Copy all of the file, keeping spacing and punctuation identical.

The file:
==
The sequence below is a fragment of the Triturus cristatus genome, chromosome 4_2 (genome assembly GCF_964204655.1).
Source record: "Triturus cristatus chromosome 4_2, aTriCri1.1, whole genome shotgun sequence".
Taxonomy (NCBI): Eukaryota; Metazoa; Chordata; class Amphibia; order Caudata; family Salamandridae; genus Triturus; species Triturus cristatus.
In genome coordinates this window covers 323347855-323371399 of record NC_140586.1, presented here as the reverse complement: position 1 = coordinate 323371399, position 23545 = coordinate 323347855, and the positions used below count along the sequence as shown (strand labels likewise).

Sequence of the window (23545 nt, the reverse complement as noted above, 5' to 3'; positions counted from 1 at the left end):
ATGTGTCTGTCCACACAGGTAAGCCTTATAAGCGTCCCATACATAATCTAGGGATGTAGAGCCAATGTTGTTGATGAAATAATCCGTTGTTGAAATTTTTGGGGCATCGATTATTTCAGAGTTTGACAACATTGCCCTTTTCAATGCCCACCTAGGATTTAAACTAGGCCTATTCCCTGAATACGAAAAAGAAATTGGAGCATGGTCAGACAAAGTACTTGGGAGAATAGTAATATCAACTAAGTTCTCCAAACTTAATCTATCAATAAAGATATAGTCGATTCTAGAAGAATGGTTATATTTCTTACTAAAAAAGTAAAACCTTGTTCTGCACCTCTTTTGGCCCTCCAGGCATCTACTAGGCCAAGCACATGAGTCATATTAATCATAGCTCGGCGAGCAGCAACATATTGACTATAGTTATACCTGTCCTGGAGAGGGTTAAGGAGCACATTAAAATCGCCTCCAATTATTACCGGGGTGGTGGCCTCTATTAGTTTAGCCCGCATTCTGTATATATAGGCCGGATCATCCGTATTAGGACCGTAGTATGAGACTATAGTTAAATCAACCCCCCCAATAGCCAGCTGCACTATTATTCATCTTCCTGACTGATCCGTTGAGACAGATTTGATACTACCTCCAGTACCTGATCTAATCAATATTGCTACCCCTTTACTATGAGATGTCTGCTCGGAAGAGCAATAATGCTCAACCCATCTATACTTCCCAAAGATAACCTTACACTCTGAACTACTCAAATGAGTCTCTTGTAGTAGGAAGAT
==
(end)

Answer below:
The sequence below is a fragment of the Triturus cristatus genome, chromosome 4_2 (genome assembly GCF_964204655.1).
Source record: "Triturus cristatus chromosome 4_2, aTriCri1.1, whole genome shotgun sequence".
Taxonomy (NCBI): Eukaryota; Metazoa; Chordata; class Amphibia; order Caudata; family Salamandridae; genus Triturus; species Triturus cristatus.
In genome coordinates this window covers 323347855-323371399 of record NC_140586.1, presented here as the reverse complement: position 1 = coordinate 323371399, position 23545 = coordinate 323347855, and the positions used below count along the sequence as shown (strand labels likewise).

Sequence of the window (23545 nt, the reverse complement as noted above, 5' to 3'; positions counted from 1 at the left end):
ATGTGTCTGTCCACACAGGTAAGCCTTATAAGCGTCCCATACATAATCTAGGGATGTAGAGCCAATGTTGTTGATGAAATAATCCGTTGTTGAAATTTTTGGGGCATCGATTATTTCAGAGTTTGACAACATTGCCCTTTTCAATGCCCACCTAGGATTTAAACTAGGCCTATTCCCTGAATACGAAAAAGAAATTGGAGCATGGTCAGACAAAGTACTTGGGAGAATAGTAATATCAACTAAGTTCTCCAAACTTAATCTATCAATAAAGATATAGTCGATTCTAGAAGAATGGTTATATTTCTTACTAAAAAAGTAAAACCTTGTTCTGCACCTCTTTTGGCCCTCCAGGCATCTACTAGGCCAAGCACATGAGTCATATTAATCATAGCTCGGCGAGCAGCAACATATTGACTATAGTTATACCTGTCCTGGAGAGGGTTAAGGAGCACATTAAAATCGCCTCCAATTATTACCGGGGTGGTGGCCTCTATTAGTTTAGCCCGCATTCTGTATATATAGGCCGGATCATCCGTATTAGGACCGTAGTATGAGACTATAGTTAAATCAACCCCCCCAATAGCCAGCTGCACTATTATTCATCTTCCTGACTGATCCGTTGAGACAGATTTGATACTACCTCCAGTACCTGATCTAATCAATATTGCTACCCCTTTACTATGAGATGTCTGCTCGGAAGAGCAATAATGCTCAACCCATCTATACTTCCCAAAGATAACCTTACACTCTGAACTACTCAAATGAGTCTCTTGTAGTAGGAAGAT